Why difference is important

by The Editor

ARTICLE: Every single person on this planet is different in some way unique to them. Most people have one of two responses to that: either it is the source of insecurity or pride. For those who feel uncomfortable with difference, comfort is found in conformity. That is no bad thing, but when those same people take that fear to an extreme level and try to outlaw difference in others, in order that everyone might be the same, that is not only a sure path to authoritarianism but to misunderstand the very value and wonder of difference itself.

Why difference is important

By: Gareth van Onselen

6 June 2012

Each human being’s experience of this world is unique. Singular because, not only is their life experienced by them in a particular way but, because of those things particular to them – their character, their ability, their attitude – the world responds to them in turn, in a distinctive and specific manner. These two things – one’s experience and one’s character – are the two cornerstones of difference.

The idea that each individual is different is often the source of much anxiety, certainly for those that take comfort from sameness and commonality. For if we are all different, they ask, on what basis do we relate? And if one cannot relate to others, the world becomes a harrowing prospect. And so, very often, in those societies and ideologies where homogeny is promoted, difference plays a prominent role: an omnipresent fear, against which people are encouraged to unite.

It is mistakenly assumed that the idea of difference – and, with it, diversity – is irreconcilable with that of sameness or uniformity. But this is not so. Contrariwise, the two enjoy a distinct relationship. Sameness is the benchmark by which one gauges difference, and that is its greatest attribute; likewise in the other direction. Each one without the other loses its value. Without being able to identify those things one has in common with others, it is not possible to determine in what ways one is different. And so the two ideas are not mutually exclusive, only difference is particular – a precise point of departure – and sameness is general – a generic point of reference.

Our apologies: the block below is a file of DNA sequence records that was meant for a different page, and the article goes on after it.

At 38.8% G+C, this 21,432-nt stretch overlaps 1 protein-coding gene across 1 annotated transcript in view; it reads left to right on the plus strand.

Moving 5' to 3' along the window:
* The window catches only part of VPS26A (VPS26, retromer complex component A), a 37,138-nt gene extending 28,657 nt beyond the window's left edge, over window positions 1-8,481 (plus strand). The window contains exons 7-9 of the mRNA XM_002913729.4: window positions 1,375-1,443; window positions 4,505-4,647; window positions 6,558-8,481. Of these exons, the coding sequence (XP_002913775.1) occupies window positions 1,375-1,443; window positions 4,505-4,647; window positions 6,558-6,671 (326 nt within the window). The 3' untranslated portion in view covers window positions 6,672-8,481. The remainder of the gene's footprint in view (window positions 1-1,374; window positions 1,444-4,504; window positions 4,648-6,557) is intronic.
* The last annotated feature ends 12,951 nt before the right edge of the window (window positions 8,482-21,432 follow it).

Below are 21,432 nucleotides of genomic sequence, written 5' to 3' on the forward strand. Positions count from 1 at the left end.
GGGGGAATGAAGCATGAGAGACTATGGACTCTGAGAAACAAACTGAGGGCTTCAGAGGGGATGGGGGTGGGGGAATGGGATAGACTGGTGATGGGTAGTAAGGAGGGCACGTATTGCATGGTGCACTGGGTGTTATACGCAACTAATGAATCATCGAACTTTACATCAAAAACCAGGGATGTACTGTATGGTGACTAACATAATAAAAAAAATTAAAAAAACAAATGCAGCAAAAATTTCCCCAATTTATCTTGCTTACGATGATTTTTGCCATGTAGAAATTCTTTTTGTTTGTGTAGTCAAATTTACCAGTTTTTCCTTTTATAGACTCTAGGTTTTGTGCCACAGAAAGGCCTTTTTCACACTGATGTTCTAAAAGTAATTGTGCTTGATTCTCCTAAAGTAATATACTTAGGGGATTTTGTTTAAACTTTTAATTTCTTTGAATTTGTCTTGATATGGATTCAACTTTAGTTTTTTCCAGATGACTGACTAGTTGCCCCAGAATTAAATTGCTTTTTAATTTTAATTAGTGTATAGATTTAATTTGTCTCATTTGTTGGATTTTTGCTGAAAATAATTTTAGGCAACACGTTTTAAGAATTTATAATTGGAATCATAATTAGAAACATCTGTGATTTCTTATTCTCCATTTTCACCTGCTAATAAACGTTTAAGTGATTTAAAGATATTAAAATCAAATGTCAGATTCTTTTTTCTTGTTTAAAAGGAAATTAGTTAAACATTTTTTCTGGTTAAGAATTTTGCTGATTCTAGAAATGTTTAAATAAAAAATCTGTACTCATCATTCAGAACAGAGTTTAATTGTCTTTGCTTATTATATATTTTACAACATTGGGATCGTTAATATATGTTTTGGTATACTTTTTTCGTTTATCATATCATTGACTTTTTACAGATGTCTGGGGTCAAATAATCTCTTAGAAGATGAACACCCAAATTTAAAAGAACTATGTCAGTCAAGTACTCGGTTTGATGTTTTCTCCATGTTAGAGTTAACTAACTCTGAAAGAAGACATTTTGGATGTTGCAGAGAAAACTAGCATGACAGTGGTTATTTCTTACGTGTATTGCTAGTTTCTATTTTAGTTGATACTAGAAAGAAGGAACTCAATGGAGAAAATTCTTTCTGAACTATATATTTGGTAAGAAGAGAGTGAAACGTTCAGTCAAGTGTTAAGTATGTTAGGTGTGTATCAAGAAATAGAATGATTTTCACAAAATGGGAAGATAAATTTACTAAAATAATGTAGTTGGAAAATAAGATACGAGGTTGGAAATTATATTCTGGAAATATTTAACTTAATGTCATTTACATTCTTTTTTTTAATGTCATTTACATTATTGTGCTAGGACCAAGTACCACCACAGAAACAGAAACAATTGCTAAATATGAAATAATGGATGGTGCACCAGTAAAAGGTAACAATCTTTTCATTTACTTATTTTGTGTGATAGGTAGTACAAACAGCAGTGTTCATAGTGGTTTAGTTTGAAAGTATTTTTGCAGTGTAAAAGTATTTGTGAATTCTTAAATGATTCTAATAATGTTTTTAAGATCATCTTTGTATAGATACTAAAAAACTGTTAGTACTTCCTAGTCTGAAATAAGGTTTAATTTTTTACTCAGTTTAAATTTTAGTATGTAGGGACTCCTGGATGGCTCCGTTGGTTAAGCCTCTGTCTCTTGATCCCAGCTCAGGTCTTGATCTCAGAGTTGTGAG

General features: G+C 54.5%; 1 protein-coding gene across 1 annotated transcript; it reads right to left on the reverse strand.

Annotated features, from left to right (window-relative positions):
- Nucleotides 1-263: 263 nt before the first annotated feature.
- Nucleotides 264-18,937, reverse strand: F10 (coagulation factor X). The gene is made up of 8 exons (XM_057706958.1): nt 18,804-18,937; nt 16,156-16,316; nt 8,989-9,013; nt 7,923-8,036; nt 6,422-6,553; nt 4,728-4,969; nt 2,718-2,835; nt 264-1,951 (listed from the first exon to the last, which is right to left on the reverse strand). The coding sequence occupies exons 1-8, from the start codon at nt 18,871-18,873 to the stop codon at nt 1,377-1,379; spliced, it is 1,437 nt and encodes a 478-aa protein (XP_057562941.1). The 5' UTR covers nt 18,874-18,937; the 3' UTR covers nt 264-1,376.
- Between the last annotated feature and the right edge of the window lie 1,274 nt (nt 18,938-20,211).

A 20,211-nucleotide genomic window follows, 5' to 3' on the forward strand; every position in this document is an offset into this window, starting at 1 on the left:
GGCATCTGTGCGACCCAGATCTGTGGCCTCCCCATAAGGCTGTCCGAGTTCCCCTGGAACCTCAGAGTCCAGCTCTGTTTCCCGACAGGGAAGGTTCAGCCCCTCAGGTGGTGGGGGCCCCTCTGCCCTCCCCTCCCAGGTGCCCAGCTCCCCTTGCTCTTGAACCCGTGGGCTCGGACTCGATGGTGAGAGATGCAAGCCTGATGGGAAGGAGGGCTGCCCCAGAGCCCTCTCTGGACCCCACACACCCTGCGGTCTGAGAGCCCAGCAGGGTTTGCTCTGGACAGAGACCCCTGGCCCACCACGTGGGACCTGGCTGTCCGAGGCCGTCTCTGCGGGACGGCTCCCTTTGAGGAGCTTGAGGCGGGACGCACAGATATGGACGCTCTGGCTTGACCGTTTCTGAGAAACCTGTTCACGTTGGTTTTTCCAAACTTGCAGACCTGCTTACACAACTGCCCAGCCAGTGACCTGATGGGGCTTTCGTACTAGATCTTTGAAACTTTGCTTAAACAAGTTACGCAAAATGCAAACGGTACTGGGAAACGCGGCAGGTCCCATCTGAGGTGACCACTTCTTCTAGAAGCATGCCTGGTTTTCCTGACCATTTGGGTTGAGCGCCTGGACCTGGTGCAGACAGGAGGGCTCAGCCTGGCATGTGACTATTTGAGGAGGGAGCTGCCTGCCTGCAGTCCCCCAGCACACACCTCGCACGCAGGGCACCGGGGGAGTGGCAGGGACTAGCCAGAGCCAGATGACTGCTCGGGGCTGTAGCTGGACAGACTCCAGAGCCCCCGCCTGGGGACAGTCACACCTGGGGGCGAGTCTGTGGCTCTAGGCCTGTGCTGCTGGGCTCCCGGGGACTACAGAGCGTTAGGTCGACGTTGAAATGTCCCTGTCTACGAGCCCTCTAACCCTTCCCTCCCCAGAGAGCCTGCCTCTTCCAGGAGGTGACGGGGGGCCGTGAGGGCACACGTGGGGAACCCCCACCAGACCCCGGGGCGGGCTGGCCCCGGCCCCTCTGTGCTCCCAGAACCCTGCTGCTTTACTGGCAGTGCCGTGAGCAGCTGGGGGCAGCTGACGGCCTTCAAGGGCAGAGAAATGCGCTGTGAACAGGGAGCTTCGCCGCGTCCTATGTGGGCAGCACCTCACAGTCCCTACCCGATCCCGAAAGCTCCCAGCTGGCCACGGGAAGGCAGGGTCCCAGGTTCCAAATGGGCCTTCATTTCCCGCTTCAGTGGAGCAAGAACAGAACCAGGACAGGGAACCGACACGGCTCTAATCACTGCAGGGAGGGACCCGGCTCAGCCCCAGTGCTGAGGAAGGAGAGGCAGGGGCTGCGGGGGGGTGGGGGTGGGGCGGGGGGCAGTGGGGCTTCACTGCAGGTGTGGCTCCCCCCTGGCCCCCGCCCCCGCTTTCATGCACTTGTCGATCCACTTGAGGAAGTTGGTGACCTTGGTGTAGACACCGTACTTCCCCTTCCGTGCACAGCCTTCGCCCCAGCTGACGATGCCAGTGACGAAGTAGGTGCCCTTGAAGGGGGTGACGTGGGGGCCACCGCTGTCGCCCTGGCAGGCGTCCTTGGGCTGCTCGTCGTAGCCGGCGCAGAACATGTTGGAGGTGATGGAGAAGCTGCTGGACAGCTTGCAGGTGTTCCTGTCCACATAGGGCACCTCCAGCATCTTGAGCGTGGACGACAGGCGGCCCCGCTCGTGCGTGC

For those that would advocate uniformity over diversity therein lies the problem: one cannot overwrite the specific with the general; to do so is to denude the particular of its very essence. Depending on whether it differs from the general in a subtle or profound way it might be easier or harder to warp the specific to a general mould but, make no mistake, either way, it is to try and change its nature. Throughout history, the cruelest societies have been those that have tried to forge a singular identity through force. Significantly, they have all failed.

A good litmus test for a society is this regard, is to pose the following question: “In what ways does this society require I suppress those things particular to me, in favour of those things ostensibly shared by everyone?” The less the appreciation for individual circumstance and the greater the desire for a collective identity, the more likely that control and not choice defines the order of the day.

Why is difference such a threat? Certainly the idea of alienation is an unpleasant one but, in the other direction, the idea that each person is unique, the potential source of great pride – a guarantee that one’s life and its consequences will be without precedent. The greatest threat, then, is when one fears not only being different, but the very nature of that difference: when those things particular to a person become the source of low self esteem.

And there can be no sadder state of affairs; for difference is the lifeblood of so many good and positive things: competition; progress; tolerance; choice; innovation. In societies where sameness is emphasized over difference, all of these things suffer as a consequence. Sameness might well appear to offer the benefit of safety, but that is just a pretence. It seeks to control difference. And that is to ensure its transformation into anger – something which, ultimately, cannot be suppressed.

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